29 September 2021
This unusual event is a much loved fixture within the City's events calendar. It recalls medieval London, when tradesman from outside of the City had to pay a toll to bring their livestock and goods over the bridge – that is, unless they were a Freeman of the City. Freemen didn't have to pay the fine, and so receiving the Freedom of the City was a much-coveted privilege. While today, no tolls are exacted crossing London's bridges, the ancient tradition lives on and several Merchant Taylors including Liverymen Alan Cannon Joes and Claire Bentick proudly represented the Company by taking part. Liveryman Claire Bentick takes us through the day below:
"On Sunday 26 September an historic adventure was upon us, three of us being Freeman of the City of London (myself, Peter Magill and Pam Magill) and three supporters (Kieran Bentick, Susie Bentick and Henry Bentick).
My family and I had the opportunity to experience a tradition that dates back to Medieval times. When we explained to my 8 year old daughter and 4 year old son why we had caught the first train out of Birmingham on a Sunday morning their eyes light up with excitement. We were going to take part in an event that most people could only dream of. In fact, when we told our friends the previous night they thought it was wonderful and couldn't wait to hear all about it and see the photos.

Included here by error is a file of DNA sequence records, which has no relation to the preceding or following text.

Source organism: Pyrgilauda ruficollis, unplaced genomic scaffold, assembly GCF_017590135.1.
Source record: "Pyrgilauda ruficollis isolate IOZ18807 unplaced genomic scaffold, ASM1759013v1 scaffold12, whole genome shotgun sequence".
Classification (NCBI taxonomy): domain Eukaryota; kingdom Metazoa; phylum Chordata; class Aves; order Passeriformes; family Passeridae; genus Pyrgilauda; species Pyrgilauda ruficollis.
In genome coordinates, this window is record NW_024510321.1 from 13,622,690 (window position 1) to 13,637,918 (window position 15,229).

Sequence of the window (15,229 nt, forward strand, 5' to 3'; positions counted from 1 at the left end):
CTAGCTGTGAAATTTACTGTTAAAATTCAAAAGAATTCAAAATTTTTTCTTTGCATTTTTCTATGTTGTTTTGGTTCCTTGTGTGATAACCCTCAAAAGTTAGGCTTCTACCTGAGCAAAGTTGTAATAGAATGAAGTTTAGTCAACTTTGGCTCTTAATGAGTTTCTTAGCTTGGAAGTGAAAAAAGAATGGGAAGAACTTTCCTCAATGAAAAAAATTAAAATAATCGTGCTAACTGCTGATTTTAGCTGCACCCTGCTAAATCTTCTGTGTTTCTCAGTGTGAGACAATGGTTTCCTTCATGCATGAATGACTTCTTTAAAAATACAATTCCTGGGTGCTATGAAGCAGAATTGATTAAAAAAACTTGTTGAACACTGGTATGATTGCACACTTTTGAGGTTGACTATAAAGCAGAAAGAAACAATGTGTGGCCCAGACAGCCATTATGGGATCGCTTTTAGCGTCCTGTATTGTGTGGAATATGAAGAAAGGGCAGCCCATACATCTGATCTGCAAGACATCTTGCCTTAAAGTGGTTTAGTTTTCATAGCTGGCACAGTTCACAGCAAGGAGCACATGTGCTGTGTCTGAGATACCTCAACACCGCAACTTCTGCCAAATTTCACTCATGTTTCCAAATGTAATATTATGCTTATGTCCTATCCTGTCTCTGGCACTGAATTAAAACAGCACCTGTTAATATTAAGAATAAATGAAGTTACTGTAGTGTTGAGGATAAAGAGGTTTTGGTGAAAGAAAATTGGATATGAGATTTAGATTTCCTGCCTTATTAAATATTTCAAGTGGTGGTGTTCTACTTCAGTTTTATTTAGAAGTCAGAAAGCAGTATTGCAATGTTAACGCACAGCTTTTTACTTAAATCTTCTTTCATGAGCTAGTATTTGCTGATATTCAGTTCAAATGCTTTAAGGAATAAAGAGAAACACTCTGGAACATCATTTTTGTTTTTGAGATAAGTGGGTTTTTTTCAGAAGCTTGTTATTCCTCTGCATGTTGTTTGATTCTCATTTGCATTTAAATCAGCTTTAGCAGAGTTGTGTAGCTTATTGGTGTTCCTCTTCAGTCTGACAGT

When we arrived on the North side of Southwark Bridge we were greeted by stalls showcasing their crafts, skills and charitable work (and even the opportunity to buy a lemon sorbet or two!).
Once registration took effect we were ready! Having been spilt up into smaller groups, which were staged throughout the day, we lined up tentatively along with approximately 12 sheep and a trusty black and white sheepdog. The sheep were let out of their pen and we were off towards the South side of Southwark Bridge while embracing the ancient tradition and honour that was, and still is, bestowed upon Freeman of the City of London.
I felt a huge sense of honour, pride and happiness to take a walk in history. Not only do I now have a greater knowledge of this historic event but so do my children. Long may it continue!"